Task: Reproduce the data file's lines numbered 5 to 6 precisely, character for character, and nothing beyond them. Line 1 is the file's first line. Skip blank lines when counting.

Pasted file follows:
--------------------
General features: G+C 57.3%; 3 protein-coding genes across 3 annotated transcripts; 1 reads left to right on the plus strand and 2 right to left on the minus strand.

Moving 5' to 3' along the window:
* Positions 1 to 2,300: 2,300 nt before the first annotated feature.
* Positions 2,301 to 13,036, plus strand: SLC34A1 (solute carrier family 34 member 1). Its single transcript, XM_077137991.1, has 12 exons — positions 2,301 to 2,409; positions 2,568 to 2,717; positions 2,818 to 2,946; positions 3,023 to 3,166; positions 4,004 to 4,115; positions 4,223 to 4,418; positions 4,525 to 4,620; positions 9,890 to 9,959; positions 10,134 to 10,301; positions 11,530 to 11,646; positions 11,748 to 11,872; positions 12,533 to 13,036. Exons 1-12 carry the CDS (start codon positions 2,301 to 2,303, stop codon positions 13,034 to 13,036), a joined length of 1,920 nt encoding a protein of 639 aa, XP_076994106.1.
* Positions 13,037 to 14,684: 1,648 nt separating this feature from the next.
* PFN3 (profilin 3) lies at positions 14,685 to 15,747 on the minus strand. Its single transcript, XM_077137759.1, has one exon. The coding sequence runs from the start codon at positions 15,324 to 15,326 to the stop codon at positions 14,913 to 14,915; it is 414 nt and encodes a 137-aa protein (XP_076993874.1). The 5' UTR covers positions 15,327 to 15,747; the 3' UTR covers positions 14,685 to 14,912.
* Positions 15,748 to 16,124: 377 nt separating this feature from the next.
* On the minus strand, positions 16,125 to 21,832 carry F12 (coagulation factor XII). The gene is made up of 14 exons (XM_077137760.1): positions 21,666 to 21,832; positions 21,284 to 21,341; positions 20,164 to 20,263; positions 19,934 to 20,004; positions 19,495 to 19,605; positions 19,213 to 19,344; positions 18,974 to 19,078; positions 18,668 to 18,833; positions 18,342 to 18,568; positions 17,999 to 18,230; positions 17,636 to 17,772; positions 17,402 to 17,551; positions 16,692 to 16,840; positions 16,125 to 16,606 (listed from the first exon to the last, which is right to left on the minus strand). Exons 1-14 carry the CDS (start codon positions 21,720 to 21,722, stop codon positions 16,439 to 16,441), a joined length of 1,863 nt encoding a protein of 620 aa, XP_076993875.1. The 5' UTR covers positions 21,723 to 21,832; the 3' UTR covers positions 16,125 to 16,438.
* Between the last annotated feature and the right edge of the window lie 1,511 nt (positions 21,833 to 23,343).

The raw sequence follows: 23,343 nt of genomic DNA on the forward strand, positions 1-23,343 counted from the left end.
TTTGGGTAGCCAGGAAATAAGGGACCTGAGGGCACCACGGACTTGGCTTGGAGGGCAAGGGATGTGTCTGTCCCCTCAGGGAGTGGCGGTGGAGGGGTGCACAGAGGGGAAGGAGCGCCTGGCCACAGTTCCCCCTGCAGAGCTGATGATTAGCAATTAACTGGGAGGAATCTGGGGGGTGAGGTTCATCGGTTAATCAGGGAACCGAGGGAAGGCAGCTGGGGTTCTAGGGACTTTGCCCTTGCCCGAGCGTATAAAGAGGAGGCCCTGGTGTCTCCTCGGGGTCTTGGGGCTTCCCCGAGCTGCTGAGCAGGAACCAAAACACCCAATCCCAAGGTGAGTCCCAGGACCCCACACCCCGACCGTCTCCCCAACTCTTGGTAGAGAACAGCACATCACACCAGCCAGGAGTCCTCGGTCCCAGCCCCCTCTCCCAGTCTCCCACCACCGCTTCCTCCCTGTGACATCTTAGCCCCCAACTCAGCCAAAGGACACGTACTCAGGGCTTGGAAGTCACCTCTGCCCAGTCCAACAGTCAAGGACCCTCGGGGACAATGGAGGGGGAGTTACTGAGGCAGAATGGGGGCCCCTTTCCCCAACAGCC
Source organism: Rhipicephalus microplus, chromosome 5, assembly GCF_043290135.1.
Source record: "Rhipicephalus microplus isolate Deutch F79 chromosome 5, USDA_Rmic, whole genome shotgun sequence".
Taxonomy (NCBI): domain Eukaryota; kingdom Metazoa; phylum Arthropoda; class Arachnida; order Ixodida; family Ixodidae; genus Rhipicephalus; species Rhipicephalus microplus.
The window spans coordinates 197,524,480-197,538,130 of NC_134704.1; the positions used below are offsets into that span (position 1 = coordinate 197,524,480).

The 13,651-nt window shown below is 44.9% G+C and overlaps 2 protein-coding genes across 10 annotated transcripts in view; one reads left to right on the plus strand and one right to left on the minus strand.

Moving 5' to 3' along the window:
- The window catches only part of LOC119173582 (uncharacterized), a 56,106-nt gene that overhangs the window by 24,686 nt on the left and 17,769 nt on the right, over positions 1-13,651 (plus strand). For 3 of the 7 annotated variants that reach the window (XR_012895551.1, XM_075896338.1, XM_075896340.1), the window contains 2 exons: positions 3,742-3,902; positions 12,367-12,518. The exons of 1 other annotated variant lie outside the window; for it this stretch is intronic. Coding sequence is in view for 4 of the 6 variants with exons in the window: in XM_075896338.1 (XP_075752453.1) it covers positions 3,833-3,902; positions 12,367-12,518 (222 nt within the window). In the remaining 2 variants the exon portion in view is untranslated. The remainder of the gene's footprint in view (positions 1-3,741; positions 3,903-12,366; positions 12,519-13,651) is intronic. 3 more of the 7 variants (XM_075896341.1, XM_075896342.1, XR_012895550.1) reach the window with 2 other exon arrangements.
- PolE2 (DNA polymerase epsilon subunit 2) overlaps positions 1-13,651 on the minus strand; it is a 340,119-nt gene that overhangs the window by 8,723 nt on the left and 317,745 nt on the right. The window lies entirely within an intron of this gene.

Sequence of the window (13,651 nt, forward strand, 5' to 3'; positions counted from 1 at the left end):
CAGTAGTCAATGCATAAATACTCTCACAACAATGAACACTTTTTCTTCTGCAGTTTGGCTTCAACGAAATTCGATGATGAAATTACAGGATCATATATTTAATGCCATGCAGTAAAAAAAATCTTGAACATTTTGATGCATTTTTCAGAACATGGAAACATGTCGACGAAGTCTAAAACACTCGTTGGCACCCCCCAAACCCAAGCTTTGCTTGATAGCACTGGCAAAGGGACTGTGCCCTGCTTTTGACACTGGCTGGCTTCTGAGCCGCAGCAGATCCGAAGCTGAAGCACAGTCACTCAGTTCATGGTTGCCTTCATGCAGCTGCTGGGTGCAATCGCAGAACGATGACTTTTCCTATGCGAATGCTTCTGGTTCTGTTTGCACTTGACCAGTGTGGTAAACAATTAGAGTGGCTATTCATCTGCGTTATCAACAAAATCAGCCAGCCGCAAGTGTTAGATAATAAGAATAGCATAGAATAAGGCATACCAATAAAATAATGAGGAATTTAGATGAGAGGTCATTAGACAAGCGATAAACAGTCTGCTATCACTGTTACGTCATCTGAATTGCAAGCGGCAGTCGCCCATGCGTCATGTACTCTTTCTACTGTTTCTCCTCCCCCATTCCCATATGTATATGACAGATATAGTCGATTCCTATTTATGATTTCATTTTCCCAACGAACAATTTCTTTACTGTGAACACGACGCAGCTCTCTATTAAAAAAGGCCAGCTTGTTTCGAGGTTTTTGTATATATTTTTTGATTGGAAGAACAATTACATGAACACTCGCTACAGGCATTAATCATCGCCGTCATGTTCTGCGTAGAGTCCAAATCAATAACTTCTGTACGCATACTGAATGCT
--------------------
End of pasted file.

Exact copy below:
* Positions 13,037 to 14,684: 1,648 nt separating this feature from the next.
* PFN3 (profilin 3) lies at positions 14,685 to 15,747 on the minus strand. Its single transcript, XM_077137759.1, has one exon. The coding sequence runs from the start codon at positions 15,324 to 15,326 to the stop codon at positions 14,913 to 14,915; it is 414 nt and encodes a 137-aa protein (XP_076993874.1). The 5' UTR covers positions 15,327 to 15,747; the 3' UTR covers positions 14,685 to 14,912.